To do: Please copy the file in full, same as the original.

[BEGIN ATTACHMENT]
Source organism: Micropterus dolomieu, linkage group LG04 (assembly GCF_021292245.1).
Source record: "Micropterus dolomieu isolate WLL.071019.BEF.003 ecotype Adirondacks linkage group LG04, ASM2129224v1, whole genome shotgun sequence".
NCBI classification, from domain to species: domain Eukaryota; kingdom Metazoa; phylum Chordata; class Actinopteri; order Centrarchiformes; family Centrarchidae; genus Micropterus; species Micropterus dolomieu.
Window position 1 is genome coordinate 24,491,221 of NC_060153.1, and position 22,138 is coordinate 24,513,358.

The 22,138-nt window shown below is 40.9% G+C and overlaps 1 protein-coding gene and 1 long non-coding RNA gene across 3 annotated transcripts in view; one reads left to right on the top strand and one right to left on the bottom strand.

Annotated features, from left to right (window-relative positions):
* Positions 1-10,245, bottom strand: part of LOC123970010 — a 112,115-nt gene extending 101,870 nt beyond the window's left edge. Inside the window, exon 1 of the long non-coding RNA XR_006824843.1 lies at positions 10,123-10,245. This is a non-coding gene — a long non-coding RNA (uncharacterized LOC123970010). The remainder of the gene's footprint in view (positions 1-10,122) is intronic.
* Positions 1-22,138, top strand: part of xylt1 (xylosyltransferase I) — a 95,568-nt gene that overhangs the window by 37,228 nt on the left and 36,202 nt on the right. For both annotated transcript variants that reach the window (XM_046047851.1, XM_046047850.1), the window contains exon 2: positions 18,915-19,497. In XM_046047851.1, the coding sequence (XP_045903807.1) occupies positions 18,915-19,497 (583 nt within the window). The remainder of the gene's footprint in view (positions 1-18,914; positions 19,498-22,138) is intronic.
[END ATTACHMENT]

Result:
Source organism: Micropterus dolomieu, linkage group LG04 (assembly GCF_021292245.1).
Source record: "Micropterus dolomieu isolate WLL.071019.BEF.003 ecotype Adirondacks linkage group LG04, ASM2129224v1, whole genome shotgun sequence".
NCBI classification, from domain to species: domain Eukaryota; kingdom Metazoa; phylum Chordata; class Actinopteri; order Centrarchiformes; family Centrarchidae; genus Micropterus; species Micropterus dolomieu.
Window position 1 is genome coordinate 24,491,221 of NC_060153.1, and position 22,138 is coordinate 24,513,358.

The 22,138-nt window shown below is 40.9% G+C and overlaps 1 protein-coding gene and 1 long non-coding RNA gene across 3 annotated transcripts in view; one reads left to right on the top strand and one right to left on the bottom strand.

Annotated features, from left to right (window-relative positions):
* Positions 1-10,245, bottom strand: part of LOC123970010 — a 112,115-nt gene extending 101,870 nt beyond the window's left edge. Inside the window, exon 1 of the long non-coding RNA XR_006824843.1 lies at positions 10,123-10,245. This is a non-coding gene — a long non-coding RNA (uncharacterized LOC123970010). The remainder of the gene's footprint in view (positions 1-10,122) is intronic.
* Positions 1-22,138, top strand: part of xylt1 (xylosyltransferase I) — a 95,568-nt gene that overhangs the window by 37,228 nt on the left and 36,202 nt on the right. For both annotated transcript variants that reach the window (XM_046047851.1, XM_046047850.1), the window contains exon 2: positions 18,915-19,497. In XM_046047851.1, the coding sequence (XP_045903807.1) occupies positions 18,915-19,497 (583 nt within the window). The remainder of the gene's footprint in view (positions 1-18,914; positions 19,498-22,138) is intronic.